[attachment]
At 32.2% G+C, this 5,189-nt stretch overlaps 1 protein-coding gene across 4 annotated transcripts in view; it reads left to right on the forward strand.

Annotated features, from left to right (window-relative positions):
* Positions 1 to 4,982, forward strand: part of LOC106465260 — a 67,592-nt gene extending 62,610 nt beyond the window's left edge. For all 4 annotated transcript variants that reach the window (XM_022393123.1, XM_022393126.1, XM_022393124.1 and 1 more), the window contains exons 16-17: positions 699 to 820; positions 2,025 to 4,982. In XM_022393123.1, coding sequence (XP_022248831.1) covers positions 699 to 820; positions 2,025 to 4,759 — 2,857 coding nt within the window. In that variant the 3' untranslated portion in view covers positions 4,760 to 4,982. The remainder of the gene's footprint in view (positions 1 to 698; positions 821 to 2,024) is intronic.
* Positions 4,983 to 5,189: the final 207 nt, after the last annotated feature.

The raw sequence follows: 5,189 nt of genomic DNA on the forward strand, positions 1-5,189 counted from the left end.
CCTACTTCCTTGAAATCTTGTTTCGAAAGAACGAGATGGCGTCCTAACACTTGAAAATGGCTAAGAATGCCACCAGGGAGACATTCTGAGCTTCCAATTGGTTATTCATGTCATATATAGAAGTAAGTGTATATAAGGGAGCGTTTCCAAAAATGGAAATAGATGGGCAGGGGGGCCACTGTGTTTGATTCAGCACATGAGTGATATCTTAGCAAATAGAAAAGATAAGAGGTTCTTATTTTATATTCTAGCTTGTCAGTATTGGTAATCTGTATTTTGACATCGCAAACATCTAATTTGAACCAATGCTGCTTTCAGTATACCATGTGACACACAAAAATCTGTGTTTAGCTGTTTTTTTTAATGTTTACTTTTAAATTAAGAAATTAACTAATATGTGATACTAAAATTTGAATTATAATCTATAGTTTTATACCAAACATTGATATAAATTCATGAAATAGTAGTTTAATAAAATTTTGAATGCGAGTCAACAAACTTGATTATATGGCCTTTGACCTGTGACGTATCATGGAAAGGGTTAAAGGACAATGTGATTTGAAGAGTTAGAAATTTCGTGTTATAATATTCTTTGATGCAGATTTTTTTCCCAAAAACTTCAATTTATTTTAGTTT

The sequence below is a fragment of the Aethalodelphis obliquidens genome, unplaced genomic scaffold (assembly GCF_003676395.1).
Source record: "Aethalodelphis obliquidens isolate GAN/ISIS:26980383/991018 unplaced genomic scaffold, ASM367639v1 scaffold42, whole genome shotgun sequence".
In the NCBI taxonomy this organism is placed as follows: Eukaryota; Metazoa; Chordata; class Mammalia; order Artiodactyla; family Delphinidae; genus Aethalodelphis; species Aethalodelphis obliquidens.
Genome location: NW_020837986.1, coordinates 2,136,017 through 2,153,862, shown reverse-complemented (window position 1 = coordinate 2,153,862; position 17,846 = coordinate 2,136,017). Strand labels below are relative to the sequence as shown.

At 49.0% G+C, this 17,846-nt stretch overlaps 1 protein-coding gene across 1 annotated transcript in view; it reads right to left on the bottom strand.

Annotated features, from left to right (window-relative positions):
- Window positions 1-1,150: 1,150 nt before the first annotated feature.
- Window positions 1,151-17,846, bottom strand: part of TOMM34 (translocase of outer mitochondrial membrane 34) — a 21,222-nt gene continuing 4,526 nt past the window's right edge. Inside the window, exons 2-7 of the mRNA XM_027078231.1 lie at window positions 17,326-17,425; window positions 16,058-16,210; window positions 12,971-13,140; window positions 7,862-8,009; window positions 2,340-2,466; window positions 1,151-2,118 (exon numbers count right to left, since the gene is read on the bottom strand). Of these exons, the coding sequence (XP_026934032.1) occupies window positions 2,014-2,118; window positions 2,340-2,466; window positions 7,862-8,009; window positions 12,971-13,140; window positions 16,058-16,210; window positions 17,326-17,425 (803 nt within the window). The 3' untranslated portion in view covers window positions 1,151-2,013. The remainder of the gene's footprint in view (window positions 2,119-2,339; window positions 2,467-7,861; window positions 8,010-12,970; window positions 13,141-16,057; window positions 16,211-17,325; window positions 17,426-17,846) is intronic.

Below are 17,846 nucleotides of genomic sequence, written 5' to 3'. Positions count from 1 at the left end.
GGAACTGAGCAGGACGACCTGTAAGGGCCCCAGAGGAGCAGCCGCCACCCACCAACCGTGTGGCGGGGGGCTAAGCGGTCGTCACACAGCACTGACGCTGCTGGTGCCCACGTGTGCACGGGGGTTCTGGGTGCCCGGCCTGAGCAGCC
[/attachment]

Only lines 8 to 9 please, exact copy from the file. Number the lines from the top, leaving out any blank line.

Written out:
Source record: "Aethalodelphis obliquidens isolate GAN/ISIS:26980383/991018 unplaced genomic scaffold, ASM367639v1 scaffold42, whole genome shotgun sequence".
In the NCBI taxonomy this organism is placed as follows: Eukaryota; Metazoa; Chordata; class Mammalia; order Artiodactyla; family Delphinidae; genus Aethalodelphis; species Aethalodelphis obliquidens.